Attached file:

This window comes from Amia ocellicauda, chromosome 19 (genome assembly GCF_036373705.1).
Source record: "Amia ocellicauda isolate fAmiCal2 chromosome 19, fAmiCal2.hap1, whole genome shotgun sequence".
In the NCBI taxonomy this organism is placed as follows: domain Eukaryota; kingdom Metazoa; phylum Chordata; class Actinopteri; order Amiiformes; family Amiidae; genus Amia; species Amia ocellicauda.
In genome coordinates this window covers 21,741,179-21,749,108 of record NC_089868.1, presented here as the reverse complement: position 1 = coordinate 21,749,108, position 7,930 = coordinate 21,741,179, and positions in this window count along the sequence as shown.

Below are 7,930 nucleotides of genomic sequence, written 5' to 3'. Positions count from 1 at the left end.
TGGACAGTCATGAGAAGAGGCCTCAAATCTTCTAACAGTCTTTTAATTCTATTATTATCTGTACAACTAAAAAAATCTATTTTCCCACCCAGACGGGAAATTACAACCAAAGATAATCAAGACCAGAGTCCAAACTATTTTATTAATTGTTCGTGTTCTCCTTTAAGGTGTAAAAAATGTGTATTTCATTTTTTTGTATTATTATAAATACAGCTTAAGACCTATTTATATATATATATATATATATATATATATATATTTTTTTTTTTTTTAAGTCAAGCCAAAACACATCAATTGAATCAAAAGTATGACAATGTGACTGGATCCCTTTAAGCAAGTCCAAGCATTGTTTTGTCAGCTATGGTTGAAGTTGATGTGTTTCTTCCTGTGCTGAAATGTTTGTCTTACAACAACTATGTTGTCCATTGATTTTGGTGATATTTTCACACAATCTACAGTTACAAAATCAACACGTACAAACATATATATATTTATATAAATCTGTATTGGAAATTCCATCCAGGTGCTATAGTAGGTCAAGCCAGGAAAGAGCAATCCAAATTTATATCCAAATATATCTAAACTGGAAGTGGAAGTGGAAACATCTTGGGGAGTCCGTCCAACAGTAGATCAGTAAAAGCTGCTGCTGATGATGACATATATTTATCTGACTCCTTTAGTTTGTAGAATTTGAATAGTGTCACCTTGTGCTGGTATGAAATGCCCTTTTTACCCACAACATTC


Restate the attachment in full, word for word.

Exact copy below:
This window comes from Amia ocellicauda, chromosome 19 (genome assembly GCF_036373705.1).
Source record: "Amia ocellicauda isolate fAmiCal2 chromosome 19, fAmiCal2.hap1, whole genome shotgun sequence".
In the NCBI taxonomy this organism is placed as follows: domain Eukaryota; kingdom Metazoa; phylum Chordata; class Actinopteri; order Amiiformes; family Amiidae; genus Amia; species Amia ocellicauda.
In genome coordinates this window covers 21,741,179-21,749,108 of record NC_089868.1, presented here as the reverse complement: position 1 = coordinate 21,749,108, position 7,930 = coordinate 21,741,179, and positions in this window count along the sequence as shown.

Below are 7,930 nucleotides of genomic sequence, written 5' to 3'. Positions count from 1 at the left end.
TGGACAGTCATGAGAAGAGGCCTCAAATCTTCTAACAGTCTTTTAATTCTATTATTATCTGTACAACTAAAAAAATCTATTTTCCCACCCAGACGGGAAATTACAACCAAAGATAATCAAGACCAGAGTCCAAACTATTTTATTAATTGTTCGTGTTCTCCTTTAAGGTGTAAAAAATGTGTATTTCATTTTTTTGTATTATTATAAATACAGCTTAAGACCTATTTATATATATATATATATATATATATATATATATTTTTTTTTTTTTTAAGTCAAGCCAAAACACATCAATTGAATCAAAAGTATGACAATGTGACTGGATCCCTTTAAGCAAGTCCAAGCATTGTTTTGTCAGCTATGGTTGAAGTTGATGTGTTTCTTCCTGTGCTGAAATGTTTGTCTTACAACAACTATGTTGTCCATTGATTTTGGTGATATTTTCACACAATCTACAGTTACAAAATCAACACGTACAAACATATATATATTTATATAAATCTGTATTGGAAATTCCATCCAGGTGCTATAGTAGGTCAAGCCAGGAAAGAGCAATCCAAATTTATATCCAAATATATCTAAACTGGAAGTGGAAGTGGAAACATCTTGGGGAGTCCGTCCAACAGTAGATCAGTAAAAGCTGCTGCTGATGATGACATATATTTATCTGACTCCTTTAGTTTGTAGAATTTGAATAGTGTCACCTTGTGCTGGTATGAAATGCCCTTTTTACCCACAACATTC